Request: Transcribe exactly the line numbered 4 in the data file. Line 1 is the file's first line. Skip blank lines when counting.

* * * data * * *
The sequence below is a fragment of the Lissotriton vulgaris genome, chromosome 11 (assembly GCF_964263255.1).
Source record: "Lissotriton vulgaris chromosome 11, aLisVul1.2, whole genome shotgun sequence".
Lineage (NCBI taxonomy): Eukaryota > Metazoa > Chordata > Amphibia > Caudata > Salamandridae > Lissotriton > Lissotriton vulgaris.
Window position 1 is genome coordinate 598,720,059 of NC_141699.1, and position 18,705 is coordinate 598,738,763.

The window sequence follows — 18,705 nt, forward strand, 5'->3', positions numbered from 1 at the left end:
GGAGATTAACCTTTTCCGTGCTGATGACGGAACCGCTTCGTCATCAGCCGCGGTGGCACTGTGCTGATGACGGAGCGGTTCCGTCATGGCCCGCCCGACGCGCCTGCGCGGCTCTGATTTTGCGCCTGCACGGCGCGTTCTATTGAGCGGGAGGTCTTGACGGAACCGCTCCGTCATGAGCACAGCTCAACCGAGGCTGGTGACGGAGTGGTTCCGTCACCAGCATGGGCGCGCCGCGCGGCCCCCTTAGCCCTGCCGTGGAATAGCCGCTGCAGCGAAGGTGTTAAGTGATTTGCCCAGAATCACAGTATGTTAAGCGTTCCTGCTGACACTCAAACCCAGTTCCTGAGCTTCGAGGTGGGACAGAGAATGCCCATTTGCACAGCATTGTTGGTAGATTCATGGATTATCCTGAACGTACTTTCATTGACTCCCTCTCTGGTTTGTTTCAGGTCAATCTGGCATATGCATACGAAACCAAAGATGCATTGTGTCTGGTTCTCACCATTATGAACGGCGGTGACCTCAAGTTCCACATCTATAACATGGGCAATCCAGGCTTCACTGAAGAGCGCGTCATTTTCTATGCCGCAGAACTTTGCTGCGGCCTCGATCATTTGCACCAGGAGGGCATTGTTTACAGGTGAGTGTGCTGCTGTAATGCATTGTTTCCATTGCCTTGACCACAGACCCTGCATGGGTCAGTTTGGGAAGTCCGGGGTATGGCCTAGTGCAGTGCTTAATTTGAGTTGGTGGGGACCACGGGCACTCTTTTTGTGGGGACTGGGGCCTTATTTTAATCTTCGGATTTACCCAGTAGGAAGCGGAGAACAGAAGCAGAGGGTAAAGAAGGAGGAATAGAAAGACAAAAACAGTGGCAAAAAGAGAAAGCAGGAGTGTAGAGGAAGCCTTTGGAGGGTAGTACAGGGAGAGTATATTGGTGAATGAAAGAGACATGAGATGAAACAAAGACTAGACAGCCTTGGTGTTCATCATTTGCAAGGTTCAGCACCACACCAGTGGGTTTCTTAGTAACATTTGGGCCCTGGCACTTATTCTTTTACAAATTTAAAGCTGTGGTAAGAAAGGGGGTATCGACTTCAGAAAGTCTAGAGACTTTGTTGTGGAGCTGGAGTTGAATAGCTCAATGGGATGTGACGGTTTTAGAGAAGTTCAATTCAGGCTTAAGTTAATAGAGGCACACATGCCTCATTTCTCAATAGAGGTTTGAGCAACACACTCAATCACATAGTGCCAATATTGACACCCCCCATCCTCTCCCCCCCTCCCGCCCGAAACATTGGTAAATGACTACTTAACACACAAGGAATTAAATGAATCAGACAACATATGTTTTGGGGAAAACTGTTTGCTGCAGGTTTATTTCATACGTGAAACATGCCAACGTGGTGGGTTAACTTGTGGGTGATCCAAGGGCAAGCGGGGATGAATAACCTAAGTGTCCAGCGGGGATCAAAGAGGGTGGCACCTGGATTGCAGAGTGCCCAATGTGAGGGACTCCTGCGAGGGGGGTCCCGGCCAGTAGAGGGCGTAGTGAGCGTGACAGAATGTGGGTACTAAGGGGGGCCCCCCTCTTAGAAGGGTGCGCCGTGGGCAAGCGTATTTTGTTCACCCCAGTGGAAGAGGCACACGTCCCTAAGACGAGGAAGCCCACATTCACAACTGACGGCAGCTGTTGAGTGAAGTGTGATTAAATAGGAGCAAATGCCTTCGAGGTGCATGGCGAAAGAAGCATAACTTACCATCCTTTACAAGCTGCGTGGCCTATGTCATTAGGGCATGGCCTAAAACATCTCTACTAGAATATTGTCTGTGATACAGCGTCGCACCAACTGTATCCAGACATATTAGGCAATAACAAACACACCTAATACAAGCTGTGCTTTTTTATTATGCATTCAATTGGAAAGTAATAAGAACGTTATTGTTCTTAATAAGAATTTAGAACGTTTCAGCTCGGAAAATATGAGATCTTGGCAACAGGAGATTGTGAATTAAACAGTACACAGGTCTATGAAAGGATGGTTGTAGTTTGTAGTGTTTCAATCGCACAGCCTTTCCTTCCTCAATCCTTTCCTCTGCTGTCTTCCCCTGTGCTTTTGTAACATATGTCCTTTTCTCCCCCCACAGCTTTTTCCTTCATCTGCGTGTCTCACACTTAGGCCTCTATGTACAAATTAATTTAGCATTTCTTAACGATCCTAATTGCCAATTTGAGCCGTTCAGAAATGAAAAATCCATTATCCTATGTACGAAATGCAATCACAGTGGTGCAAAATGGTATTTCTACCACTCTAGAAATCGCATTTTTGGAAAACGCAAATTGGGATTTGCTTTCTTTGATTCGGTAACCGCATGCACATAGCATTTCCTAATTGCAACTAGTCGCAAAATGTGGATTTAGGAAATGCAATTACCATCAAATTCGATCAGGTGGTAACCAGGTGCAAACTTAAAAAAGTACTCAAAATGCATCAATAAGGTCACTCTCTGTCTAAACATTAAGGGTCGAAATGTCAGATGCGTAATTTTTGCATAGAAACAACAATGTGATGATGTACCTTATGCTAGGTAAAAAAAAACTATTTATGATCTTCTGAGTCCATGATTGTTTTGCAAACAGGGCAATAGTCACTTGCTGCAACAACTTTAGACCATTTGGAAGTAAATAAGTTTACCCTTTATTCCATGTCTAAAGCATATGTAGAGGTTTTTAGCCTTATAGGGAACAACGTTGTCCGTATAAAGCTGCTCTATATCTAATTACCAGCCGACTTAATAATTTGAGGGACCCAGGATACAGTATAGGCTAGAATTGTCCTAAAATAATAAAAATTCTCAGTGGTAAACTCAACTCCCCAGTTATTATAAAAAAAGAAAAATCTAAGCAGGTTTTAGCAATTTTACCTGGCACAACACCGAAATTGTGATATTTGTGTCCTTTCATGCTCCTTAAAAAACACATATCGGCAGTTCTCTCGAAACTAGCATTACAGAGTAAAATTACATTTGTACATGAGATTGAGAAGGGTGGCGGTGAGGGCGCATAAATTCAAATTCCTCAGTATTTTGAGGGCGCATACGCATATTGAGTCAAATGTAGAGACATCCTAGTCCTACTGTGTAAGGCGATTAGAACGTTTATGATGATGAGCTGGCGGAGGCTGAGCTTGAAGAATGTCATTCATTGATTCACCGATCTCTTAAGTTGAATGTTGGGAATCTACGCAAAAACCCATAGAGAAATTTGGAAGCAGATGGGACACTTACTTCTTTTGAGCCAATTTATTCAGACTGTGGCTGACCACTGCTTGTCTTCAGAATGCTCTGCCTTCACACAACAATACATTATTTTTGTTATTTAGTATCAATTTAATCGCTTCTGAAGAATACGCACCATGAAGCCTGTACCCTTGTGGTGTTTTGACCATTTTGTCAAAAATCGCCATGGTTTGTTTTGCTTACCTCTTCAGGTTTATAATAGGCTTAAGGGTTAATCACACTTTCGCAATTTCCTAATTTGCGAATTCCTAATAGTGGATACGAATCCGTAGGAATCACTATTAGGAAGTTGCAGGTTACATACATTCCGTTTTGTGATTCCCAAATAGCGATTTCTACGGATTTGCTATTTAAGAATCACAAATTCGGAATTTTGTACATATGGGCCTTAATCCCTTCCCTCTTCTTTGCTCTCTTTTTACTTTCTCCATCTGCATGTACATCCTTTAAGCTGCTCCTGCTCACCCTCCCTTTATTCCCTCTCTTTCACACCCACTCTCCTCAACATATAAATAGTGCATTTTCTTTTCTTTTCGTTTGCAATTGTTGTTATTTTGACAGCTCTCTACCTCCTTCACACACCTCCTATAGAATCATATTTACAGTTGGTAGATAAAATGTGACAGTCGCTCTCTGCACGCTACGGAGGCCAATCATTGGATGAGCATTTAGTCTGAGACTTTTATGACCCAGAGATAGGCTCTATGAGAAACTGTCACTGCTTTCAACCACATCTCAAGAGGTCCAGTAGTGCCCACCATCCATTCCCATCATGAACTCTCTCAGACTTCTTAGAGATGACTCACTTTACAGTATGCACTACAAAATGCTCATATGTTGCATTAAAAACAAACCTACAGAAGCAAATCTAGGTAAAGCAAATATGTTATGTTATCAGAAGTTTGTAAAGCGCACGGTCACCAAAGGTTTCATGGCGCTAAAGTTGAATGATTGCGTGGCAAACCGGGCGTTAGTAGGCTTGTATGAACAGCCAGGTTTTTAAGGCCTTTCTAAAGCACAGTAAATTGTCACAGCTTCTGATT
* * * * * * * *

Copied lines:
Window position 1 is genome coordinate 598,720,059 of NC_141699.1, and position 18,705 is coordinate 598,738,763.